Maternity leave important to well-being of mother and cognitive development of child

Staying home for a few months after birth helps parental and child health. From Flickr Commons

A new demographic analysis from the National Bureau of Economic Research (NBER) has revealed that working doesn’t lower the quality of parenting or even worsen parental stress, as long as the right amount of leave is taken at birth.

Researchers Pinka Chatterji, Sara Markowitz and Jeanne Brooks-Gunn used data from the National Institute of Child Health And Human Development’s Study on Early Child Care (SECC) to study several traits, including maternal physical and mental health, parental stress, quality of parenting. They also observed parenting interactions in a laboratory setting to measure how well parents relatd to their children. They took into account several factors, including the mothers’ working hours, job flexibility, depression, stress, health and overall family well being.

Women who stayed at home with infants up to three months old (on maternity leave or with no job at all) reported feeling less depression, stress, poor health and overall family stress than mothers who were working full time.  Interestingly, six months after having a child, full time working moms no longer experienced a drop in parenting quality (although feelings of depression did increase). In fact, mothers actually experienced a reduction in parenting stress if they worked over the first four-and-a-half years of parenting.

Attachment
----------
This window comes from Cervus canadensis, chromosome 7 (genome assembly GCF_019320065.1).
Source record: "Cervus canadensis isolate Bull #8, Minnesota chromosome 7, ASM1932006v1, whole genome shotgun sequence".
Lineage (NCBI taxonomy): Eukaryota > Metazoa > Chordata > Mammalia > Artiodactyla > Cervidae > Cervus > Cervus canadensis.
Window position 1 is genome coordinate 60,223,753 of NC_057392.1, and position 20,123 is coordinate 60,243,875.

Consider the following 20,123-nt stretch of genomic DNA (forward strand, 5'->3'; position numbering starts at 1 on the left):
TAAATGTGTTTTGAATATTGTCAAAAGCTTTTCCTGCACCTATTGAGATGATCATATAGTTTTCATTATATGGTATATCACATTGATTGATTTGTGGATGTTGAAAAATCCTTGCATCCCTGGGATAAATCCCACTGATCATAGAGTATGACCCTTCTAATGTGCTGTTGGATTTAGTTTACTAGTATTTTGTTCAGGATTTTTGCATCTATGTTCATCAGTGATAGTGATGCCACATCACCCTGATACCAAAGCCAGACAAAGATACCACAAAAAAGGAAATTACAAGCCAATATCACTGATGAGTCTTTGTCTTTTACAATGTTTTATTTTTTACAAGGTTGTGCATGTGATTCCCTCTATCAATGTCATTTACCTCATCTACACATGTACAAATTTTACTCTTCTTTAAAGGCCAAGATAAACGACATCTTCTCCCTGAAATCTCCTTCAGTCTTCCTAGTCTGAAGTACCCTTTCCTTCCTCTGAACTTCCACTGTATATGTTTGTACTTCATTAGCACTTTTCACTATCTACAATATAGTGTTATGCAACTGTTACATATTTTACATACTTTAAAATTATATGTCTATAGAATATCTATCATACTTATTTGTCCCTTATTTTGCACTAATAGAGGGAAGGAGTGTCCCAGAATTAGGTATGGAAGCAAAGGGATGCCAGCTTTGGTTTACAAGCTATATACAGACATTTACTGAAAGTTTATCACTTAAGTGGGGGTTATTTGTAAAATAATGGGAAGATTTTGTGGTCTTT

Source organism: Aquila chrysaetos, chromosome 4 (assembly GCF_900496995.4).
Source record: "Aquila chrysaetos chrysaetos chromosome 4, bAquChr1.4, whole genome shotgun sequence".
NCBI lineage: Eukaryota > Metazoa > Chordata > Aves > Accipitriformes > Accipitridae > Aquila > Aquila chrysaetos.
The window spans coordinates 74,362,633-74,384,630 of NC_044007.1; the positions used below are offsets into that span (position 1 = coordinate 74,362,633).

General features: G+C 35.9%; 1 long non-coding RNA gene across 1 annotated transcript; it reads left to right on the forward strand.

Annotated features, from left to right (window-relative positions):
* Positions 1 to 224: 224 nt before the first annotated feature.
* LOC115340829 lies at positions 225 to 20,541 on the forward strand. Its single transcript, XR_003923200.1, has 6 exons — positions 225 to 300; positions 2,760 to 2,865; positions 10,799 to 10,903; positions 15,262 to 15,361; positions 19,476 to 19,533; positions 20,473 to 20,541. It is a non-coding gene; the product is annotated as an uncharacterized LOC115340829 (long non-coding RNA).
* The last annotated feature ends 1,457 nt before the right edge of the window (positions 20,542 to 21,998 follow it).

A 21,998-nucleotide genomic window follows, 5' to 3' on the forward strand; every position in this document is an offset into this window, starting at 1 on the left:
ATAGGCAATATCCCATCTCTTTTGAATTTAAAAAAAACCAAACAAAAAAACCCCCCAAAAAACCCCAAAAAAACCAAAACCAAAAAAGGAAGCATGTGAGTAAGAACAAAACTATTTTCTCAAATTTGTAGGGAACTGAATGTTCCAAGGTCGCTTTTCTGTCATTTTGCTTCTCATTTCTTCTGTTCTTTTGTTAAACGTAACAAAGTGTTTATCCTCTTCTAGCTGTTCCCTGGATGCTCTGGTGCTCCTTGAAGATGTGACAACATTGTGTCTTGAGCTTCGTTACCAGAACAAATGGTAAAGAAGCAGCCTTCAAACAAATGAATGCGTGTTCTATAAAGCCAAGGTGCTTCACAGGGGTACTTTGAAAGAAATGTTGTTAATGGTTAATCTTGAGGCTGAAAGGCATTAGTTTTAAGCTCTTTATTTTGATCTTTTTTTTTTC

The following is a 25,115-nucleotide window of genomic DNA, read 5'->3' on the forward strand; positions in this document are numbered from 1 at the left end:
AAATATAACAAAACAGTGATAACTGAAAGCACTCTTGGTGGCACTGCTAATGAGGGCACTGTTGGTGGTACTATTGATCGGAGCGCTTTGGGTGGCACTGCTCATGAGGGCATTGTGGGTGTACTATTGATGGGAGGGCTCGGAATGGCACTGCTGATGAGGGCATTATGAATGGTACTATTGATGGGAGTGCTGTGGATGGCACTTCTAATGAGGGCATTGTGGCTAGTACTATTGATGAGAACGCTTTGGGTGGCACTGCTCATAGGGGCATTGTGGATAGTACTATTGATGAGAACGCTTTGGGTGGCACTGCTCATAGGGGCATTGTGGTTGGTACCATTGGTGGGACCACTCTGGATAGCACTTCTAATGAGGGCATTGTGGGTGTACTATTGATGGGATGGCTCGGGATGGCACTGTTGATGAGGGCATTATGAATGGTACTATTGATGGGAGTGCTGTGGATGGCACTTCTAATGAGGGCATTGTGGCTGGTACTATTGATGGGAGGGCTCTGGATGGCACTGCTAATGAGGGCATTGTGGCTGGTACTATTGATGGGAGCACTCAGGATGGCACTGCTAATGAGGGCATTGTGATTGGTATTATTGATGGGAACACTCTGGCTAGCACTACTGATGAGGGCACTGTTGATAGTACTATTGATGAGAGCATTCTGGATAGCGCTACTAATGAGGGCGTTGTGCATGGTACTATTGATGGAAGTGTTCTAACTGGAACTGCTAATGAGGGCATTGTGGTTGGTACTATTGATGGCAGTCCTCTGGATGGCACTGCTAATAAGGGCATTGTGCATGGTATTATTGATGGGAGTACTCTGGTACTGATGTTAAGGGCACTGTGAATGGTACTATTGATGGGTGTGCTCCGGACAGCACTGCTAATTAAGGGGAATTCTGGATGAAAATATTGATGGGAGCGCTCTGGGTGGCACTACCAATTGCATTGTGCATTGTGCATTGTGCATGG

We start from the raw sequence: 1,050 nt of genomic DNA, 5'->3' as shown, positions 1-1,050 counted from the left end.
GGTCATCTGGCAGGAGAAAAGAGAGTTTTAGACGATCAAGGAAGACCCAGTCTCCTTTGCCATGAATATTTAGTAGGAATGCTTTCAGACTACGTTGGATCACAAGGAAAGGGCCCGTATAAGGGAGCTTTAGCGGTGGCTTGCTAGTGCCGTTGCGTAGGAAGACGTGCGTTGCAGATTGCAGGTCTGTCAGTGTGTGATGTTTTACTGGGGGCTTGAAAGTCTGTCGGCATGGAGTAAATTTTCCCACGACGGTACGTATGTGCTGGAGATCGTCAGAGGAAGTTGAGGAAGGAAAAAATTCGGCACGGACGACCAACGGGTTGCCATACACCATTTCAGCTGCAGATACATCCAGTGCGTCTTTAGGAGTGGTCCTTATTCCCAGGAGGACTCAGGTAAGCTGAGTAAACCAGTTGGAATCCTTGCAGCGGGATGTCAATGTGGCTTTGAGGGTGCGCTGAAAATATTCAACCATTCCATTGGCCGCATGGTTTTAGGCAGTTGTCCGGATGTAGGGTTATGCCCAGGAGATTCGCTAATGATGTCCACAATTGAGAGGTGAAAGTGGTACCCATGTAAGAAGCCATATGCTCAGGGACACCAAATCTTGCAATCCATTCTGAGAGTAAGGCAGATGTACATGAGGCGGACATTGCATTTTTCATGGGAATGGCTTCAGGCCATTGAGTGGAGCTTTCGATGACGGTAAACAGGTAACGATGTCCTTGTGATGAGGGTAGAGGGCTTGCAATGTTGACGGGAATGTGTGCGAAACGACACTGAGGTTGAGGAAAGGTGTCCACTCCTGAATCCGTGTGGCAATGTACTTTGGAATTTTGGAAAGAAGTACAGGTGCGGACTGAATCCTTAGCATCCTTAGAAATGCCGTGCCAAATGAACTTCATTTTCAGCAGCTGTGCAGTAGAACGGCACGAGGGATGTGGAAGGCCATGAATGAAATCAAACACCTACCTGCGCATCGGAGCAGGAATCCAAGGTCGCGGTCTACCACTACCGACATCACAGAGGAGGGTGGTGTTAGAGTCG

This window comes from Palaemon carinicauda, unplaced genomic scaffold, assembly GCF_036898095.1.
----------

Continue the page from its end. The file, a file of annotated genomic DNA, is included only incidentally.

The condition of te parent apparently directly affects the child. The authors of the study write that “Numerous studies show that clinical depression in mothers as well as self-reported depressive symptoms, anxiety, and psychological distress, are important risk factors for adverse emotional and cognitive outcomes in their children, particularly during the first few years of life.” 

The researchers speculate that having time to transition into the parental role (during maternity leave) and to transition back into the workplace after is the key to controlling depression and stress. Parental leave, they say, is essential, but deciding not to return to work doesn’t ensure health for children or parents. The question is how long the leave should be. The authors say “These findings emphasize the need for parental leave policies that allow new parents to take longer leave, and/or work fewer hours in the first few months after childbirth.” It is believed that those policies can lead imprvove the health of children and parents.